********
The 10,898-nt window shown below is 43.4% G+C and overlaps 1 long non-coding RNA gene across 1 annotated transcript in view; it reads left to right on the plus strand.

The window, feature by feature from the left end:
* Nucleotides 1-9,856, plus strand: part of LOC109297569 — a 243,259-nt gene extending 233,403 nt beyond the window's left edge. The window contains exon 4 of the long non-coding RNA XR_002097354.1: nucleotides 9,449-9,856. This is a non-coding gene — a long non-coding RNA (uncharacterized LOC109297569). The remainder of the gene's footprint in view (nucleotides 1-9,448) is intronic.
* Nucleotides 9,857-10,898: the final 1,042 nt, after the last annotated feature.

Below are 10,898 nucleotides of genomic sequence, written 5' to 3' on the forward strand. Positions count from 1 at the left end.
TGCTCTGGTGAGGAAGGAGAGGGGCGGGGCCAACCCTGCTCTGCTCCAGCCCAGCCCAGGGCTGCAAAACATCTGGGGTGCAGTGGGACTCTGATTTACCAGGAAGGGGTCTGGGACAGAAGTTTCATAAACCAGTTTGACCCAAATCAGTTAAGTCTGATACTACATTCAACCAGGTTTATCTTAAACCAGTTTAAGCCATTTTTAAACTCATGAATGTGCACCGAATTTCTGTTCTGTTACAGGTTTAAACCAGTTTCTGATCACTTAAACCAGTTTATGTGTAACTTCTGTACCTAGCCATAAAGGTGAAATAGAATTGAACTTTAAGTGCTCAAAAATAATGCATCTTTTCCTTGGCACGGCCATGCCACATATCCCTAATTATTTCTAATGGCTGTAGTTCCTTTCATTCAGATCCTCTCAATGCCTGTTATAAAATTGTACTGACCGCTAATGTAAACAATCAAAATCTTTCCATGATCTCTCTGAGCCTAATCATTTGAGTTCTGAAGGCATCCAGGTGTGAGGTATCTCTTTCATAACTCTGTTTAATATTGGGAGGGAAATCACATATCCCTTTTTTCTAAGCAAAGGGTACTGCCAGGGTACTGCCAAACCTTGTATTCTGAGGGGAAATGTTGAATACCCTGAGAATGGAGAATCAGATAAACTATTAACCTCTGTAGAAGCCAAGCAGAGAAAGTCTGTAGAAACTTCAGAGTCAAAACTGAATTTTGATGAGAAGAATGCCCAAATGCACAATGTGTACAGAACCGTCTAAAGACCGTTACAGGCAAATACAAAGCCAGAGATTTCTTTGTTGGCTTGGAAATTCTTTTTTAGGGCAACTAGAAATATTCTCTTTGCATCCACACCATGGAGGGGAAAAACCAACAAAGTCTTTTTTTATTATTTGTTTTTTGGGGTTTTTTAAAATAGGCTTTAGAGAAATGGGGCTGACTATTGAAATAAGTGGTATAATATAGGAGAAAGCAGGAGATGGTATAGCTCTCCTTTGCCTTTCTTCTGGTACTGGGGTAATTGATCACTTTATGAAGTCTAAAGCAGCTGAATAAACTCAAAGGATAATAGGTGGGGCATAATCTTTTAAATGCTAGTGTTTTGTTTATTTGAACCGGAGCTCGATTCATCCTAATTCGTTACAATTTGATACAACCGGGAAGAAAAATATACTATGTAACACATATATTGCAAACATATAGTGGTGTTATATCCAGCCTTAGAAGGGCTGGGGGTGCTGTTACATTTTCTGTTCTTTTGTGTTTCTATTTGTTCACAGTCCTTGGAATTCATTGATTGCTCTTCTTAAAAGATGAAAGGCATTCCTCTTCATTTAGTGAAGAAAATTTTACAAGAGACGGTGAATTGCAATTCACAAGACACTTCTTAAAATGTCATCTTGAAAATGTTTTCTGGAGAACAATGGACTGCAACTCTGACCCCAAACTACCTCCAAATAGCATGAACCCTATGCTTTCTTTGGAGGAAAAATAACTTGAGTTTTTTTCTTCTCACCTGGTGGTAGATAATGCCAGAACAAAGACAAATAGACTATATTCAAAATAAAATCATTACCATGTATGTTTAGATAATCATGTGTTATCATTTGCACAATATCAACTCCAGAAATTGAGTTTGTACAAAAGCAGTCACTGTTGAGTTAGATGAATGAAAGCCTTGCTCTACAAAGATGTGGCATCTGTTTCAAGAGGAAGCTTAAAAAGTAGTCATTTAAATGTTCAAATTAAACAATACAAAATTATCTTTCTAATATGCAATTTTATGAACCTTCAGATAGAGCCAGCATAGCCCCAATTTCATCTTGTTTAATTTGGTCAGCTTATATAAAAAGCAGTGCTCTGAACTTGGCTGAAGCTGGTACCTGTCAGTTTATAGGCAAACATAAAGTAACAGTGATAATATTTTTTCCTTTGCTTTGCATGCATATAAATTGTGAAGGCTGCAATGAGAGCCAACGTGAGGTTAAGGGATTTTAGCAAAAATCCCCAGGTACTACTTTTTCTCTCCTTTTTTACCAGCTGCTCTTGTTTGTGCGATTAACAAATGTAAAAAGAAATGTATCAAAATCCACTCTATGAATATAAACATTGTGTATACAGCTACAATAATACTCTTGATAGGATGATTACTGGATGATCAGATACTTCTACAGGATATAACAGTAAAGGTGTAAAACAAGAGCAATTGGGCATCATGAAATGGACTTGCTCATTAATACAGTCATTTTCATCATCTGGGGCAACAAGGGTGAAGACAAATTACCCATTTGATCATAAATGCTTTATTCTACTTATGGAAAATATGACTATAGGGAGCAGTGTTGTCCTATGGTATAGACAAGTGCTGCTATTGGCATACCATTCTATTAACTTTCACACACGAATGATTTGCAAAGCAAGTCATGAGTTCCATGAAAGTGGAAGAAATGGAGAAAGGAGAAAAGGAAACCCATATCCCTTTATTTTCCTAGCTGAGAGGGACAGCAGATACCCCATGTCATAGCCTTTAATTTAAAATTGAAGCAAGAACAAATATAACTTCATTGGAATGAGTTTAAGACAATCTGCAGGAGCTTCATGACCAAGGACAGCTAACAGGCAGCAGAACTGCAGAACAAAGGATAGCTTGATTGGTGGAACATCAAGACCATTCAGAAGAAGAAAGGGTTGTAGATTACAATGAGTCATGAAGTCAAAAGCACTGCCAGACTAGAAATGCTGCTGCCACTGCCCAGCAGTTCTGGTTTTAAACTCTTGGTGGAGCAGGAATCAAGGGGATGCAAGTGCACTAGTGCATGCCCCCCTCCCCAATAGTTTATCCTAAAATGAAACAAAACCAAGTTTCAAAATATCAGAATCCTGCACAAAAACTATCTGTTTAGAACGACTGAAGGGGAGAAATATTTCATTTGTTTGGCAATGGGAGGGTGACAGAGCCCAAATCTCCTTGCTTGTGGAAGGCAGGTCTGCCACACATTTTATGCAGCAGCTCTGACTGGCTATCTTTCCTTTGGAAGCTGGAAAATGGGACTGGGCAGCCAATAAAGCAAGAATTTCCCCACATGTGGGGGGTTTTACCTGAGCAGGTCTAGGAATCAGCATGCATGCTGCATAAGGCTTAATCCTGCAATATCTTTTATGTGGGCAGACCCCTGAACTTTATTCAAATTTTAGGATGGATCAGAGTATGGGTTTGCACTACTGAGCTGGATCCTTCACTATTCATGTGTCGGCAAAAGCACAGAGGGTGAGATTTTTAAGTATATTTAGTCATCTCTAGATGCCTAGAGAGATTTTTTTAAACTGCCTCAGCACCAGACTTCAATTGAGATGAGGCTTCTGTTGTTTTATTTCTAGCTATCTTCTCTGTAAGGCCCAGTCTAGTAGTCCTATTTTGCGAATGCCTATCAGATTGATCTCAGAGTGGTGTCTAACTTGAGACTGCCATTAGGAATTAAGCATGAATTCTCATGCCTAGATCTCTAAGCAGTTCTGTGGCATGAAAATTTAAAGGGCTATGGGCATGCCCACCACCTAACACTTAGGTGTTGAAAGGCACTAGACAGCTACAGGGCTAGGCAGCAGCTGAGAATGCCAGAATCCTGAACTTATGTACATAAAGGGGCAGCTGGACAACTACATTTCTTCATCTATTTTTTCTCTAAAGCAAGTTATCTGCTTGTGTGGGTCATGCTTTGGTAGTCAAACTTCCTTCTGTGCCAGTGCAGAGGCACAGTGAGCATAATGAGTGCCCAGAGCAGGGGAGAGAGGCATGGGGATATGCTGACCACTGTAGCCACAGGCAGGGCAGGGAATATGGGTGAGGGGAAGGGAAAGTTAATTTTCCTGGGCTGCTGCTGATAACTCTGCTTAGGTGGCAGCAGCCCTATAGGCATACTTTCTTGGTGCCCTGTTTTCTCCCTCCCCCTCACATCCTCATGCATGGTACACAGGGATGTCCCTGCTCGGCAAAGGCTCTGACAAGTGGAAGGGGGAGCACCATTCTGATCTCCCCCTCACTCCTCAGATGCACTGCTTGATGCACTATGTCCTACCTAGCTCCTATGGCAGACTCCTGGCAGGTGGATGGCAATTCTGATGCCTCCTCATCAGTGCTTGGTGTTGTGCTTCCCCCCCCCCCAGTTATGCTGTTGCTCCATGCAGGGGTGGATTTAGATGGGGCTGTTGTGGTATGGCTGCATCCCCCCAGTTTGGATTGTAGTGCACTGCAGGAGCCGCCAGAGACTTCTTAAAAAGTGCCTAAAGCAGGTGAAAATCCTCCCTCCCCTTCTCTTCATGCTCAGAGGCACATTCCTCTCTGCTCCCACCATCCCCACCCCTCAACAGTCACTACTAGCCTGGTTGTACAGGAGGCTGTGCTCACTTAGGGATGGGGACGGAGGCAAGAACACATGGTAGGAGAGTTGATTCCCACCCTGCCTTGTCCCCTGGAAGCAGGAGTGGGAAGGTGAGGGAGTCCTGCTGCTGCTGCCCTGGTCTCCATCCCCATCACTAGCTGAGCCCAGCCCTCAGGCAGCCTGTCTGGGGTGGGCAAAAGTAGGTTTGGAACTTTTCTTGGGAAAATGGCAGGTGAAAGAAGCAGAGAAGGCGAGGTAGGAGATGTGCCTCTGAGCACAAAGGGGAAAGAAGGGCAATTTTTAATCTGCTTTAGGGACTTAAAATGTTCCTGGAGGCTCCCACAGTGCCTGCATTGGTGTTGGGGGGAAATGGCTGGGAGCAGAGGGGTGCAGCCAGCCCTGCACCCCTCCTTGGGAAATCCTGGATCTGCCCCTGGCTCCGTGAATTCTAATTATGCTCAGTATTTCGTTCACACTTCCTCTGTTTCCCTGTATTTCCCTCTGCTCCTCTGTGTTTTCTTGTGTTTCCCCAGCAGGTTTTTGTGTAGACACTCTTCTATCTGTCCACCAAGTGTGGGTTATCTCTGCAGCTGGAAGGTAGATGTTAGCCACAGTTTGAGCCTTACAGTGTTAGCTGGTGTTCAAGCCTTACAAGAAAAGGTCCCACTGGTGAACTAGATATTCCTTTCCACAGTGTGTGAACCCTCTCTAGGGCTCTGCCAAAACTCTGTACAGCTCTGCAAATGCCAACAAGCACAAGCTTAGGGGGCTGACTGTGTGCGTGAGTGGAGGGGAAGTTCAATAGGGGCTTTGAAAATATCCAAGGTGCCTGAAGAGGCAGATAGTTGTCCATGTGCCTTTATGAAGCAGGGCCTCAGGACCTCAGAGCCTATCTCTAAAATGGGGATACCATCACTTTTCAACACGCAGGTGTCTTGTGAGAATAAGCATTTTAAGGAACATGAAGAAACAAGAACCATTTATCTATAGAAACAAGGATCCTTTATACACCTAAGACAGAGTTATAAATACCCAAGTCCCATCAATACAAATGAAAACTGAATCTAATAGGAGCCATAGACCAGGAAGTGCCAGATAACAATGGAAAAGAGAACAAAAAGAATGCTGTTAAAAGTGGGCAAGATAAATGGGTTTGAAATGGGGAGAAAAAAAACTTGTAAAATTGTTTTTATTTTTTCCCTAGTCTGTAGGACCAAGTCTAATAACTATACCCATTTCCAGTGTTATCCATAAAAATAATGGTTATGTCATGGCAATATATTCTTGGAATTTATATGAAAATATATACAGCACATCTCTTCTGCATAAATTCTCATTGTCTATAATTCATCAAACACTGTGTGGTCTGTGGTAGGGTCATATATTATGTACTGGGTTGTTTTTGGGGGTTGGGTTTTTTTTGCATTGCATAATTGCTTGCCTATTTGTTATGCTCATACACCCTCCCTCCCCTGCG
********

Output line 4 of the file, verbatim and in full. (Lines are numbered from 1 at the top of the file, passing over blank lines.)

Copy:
* Nucleotides 9,857-10,898: the final 1,042 nt, after the last annotated feature.